Christchurch has a huge opportunity to reinstate as the best garden city in the world again, as it begins the unprecedented city-rebuild after being shattered by the February 22 earthquake.
Hundreds of people at a public meeting in Hagley Park’s Horticultural Hall last night heard expert speakers strongly urge city planners to make Christchurch a better landscaped place to live.
The meeting provided a statement to planners to consider ideas for the garden city so they could deliver an environmentally sustainable re-build of Christchurch.
Christchurch was voted the best Garden City in the World in 1997 but the green has turned into concrete, asphalt, rubble, empty spaces, demolition and deconstruction since the September 4 and February 22 earthquakes.
Former Christchurch City Council parks and recreation director Neiel Drain said recent weeks had seen an outpouring of ideas, knowledge, enthusiasm and confidence that resilient Christchurch people could rebuild what had been lost.
``There is the need for a wholesome and attractive environment including adequate green open space with an abundance of trees and other vegetation sustainably managed.
``Build it better - a green city, not only for ourselves but for those who come after us. Garden City of the World: Yes, we can do it. But let’s be bolder this time. Let’s create not only a garden city, but a city within a garden,’’ he said.
Leading landscape architect Di Lucas said the garden city of Christchurch had been commandeered by vehicles. And the horticultural and greening interests needed to reclaim space from asphalt and cars in the low-rise rebuild.
She later said up to half of the CBD, especially along waterways and where badly damaged by the earthquake, would be best to have businesses more densely located amidst a framework of green corridors, cycle paths, play, food markets, entertainment and planted areas.
``More than 900 buildings are coming down in the CBD. It could be a CPD, a Central Peoples District. A funky and green place that is an attraction to live, work, study and play.”
Lucas proposed a translucent canopy spread across a block or two with modular buildings inside for high-end retail, cafes, markets and attractive indoor-outdoor areas. A light-weight suspended canopy could be a superb permanent attraction, she said.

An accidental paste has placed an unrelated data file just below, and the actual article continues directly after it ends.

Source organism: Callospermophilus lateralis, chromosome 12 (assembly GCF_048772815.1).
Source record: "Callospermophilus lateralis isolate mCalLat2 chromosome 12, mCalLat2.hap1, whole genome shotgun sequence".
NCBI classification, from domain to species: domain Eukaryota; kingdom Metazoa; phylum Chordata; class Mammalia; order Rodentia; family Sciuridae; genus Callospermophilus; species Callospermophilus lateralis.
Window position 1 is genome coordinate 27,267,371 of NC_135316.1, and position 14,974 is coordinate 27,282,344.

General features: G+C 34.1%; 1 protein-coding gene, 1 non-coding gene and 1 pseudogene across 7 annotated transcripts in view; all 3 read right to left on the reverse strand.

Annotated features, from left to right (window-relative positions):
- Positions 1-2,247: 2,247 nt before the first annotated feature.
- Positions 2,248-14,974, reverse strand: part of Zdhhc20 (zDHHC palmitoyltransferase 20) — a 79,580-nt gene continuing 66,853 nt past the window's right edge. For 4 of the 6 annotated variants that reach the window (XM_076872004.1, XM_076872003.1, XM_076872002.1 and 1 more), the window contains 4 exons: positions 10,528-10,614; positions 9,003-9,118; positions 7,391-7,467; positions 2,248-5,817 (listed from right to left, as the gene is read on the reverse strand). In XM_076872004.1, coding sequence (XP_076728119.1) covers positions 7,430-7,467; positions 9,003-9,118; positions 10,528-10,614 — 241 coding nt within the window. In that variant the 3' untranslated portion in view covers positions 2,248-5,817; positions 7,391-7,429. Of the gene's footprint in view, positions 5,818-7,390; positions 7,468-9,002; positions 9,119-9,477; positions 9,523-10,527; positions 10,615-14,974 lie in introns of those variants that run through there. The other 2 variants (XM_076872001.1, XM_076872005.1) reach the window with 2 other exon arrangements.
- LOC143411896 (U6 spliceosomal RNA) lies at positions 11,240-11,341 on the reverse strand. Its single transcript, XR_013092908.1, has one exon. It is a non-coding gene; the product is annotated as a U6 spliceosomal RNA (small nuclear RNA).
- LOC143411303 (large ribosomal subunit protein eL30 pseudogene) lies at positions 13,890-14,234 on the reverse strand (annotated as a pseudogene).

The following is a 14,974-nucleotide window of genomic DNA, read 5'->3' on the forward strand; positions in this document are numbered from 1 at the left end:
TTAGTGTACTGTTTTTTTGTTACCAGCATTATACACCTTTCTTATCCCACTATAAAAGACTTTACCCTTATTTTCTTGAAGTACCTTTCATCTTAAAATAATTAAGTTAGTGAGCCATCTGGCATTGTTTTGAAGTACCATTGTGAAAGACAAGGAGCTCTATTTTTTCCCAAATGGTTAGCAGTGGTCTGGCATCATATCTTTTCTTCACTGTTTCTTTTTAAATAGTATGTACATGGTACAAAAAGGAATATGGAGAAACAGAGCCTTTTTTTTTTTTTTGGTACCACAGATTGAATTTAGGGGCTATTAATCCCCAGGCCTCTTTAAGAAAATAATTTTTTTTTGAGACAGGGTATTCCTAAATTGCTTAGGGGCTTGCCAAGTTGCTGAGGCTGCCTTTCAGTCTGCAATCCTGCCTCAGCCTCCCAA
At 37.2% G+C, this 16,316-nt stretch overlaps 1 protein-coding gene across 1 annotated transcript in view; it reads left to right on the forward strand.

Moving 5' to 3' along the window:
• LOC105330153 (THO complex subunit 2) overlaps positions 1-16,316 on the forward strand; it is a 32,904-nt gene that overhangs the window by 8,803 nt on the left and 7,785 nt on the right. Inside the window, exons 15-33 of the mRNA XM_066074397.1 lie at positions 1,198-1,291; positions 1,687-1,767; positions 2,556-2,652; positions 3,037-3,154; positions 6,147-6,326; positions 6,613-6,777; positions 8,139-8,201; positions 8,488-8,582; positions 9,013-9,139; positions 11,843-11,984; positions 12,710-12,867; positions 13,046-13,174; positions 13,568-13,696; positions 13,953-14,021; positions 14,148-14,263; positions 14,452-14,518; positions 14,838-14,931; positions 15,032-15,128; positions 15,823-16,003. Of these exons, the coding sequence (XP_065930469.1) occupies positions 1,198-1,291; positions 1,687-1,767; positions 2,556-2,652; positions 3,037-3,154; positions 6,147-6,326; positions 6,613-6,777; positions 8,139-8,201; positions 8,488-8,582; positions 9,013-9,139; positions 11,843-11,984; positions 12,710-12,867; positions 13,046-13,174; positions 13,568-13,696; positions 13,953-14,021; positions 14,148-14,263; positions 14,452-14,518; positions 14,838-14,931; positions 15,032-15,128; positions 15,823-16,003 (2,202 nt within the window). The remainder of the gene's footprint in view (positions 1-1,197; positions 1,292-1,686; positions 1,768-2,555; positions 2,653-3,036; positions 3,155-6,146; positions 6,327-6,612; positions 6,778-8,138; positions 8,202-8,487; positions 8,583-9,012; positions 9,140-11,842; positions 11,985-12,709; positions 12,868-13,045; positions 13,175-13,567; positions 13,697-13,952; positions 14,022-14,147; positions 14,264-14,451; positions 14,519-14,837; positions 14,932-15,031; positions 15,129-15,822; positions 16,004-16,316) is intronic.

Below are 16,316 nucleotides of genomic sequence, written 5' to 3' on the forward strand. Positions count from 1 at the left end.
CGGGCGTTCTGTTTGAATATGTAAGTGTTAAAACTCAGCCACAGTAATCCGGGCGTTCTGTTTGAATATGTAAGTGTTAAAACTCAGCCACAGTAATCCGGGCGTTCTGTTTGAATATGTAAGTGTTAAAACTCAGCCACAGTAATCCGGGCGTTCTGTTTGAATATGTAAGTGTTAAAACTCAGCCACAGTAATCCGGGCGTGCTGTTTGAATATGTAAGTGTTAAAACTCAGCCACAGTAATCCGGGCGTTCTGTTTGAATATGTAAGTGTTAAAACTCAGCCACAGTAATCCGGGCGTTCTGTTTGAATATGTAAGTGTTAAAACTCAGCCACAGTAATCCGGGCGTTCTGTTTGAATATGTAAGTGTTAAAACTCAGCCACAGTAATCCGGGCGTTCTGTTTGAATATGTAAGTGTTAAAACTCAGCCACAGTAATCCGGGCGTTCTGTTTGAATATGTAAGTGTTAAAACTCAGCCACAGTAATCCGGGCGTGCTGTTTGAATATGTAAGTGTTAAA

The problem of our soft land is even more serious out east. We need to seriously look at what we should rebuild east of Barbadoes Street because so much of the land was once wetlands and is flood-prone with sea level rise.
``I support the council’s recently proposed, pre-quake sustainability proposals. But they now require proactive implementation by both public and private sectors. There has been a local under-estimation of the potential for the city council to use the Resource Management Act to plan and actually deliver a more sustainable city. It is time to stop being the recipient of change and start some positive action.
Coralie Winn who helps run an organisation called Gap Filler said Christchurch had hundreds of temporary or long-term temporary empty space which could be used to attract people back to those areas. Gap Filler started in response to the September 4 earthquake and expanded after February 22.
Winn has already organised events, concerts, art exhibitions, lunch venues, film screenings and activities in the empty spaces where buildings once stood before September.
``We as a city are beginning to embrace these temporary projects to bring life back into Christchurch. Artists had been leaving Christchurch because they had lost their jobs or workplaces but the temporary projects would keep them busy in the city.’’
See the last map which shows much Christchurch out east was swamp or wetlands in the 1850s